Bengaluru: Online home design startup Livspace has raised $70 million in a funding round led by private equity firm TPG Growth and Goldman Sachs as it seeks to expand to new cities, open a large number of stores and accelerate sales growth. The Series C round of funding by Livspace (Home Interior Designs E-commerce Pvt. Ltd) is one of the largest funding rounds by a vertical e-commerce startup, many of which have struggled to attract capital in the past two years. The company’s existing investors Jungle Ventures, Bessemer Venture Partners and Helion Ventures also participated in the round.
Livspace, which has raised $105 million in funding so far, will use the fresh capital primarily to grow sales faster. The company is now targeting monthly gross sales of $11-12 million by March 2019, up from roughly $7 million currently, co-founder Ramakant Sharma said in an interview. Livspace, which is present in seven cities, will expand to six more cities by 2019.
“Already we have decent brand recall in cities likes Bangalore, Delhi and Mumbai where we are present. With this financing round, the next path is to really become a destination brand for interior design. We will also open (in) new cities and more experience centres. We will continue investing in our technology and building our designer ecosystem," Sharma said.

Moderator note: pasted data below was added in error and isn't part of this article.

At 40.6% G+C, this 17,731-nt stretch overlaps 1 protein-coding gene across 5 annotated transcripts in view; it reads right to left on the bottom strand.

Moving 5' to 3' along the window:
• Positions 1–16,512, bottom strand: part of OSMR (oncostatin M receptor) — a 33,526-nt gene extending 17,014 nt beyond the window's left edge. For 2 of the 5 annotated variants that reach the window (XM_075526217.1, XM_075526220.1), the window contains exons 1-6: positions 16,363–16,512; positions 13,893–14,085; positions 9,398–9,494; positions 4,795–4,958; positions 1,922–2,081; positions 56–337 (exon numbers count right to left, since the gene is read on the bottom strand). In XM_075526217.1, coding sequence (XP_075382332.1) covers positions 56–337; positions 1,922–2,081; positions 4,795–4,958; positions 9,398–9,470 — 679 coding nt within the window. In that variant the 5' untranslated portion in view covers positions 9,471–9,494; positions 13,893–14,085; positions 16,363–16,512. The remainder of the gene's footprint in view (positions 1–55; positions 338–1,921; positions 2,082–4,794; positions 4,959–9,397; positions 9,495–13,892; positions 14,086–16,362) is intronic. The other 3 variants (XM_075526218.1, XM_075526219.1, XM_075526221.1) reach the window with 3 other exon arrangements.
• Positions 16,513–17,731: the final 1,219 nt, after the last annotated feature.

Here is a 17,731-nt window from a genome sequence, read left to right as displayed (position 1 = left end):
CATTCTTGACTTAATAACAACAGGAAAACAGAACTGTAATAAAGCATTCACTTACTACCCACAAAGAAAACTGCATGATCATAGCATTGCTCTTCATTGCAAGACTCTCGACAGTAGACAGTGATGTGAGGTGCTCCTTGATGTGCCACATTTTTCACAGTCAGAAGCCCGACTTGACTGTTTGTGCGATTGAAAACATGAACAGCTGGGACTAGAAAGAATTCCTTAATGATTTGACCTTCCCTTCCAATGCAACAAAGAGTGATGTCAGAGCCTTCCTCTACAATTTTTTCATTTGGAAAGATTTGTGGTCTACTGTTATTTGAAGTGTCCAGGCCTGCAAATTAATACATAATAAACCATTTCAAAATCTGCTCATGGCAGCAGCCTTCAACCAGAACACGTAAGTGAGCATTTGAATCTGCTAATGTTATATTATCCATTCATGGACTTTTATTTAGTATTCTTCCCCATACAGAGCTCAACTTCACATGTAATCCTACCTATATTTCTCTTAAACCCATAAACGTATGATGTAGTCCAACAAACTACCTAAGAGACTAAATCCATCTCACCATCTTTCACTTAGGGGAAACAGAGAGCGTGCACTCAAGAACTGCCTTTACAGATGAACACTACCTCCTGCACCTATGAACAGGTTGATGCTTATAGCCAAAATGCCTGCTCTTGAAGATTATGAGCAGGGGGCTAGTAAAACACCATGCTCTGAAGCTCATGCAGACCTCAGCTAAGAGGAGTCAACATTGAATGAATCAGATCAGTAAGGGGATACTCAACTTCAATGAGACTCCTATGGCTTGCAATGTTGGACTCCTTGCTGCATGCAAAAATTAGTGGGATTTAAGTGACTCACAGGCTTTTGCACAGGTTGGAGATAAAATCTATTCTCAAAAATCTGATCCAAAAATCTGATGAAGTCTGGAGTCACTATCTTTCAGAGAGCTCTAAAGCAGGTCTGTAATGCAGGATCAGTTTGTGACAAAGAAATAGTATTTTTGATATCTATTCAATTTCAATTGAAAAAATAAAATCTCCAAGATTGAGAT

Livspace was launched in late 2014 by Anuj Srivastava and Sharma, former senior executives at Google (Alphabet Inc.) and Myntra Designs Pvt. Ltd, respectively, along with Shagufta Anurag, founder of architectural design consulting firm Space Matrix.
The company, which primarily competes with Sequoia Capital-funded HomeLane, as well as bigger furniture e-retailers, Pepperfry and Urban Ladder, offers a marketplace for customers to buy interior designs online from designers. It also offers software tools for designers to streamline their workflow.
Mint had reported on 20 June that Livspace was in talks to raise $50 million in fresh capital.
“Our vision is to evolve Livspace into one of the biggest and most admired consumer internet companies to emerge out of India," Srivastava said in a statement.
The interior design platform may also launch in international markets after 18 months or so.
“We believe this platform can be taken to international cities. If a city has a very fragmented seller ecosystem, where there many interior designers and contractors, and you see new homes coming up, there is a need for a platform like Livspace," Sharma said.
TPG’s investment represents a coup for Livspace. PE firms typically avoid high-risk bets and prefer backing companies that generate lots of cash, which many consumer internet firms don’t. But of late, as the business models of internet companies have become less suspect, TPG has stepped up investments in startups, like other PE firms including General Atlantic and Carlyle.
“TPG is a marque investor and their experience in building large and sustainable companies is very valuable. From their perspective, where Livspace is a match is our commercially sound business model. We make profits on each order and the market is large. Our business has negative working capital, meaning we collect more money than we pay. TPG’s investment also shows that our business model has matured and now we need to replicate it in the new cities that we enter," Sharma said.
The large fund raise by Livspace tracks the revival in funding for Indian startups this year. Triggered by the $16 billion sale of online retailer Flipkart to Walmart Inc., investors are pouring cash into internet companies after two years of weak investment activity.
Avendus Capital advised Livspace in its latest funding round.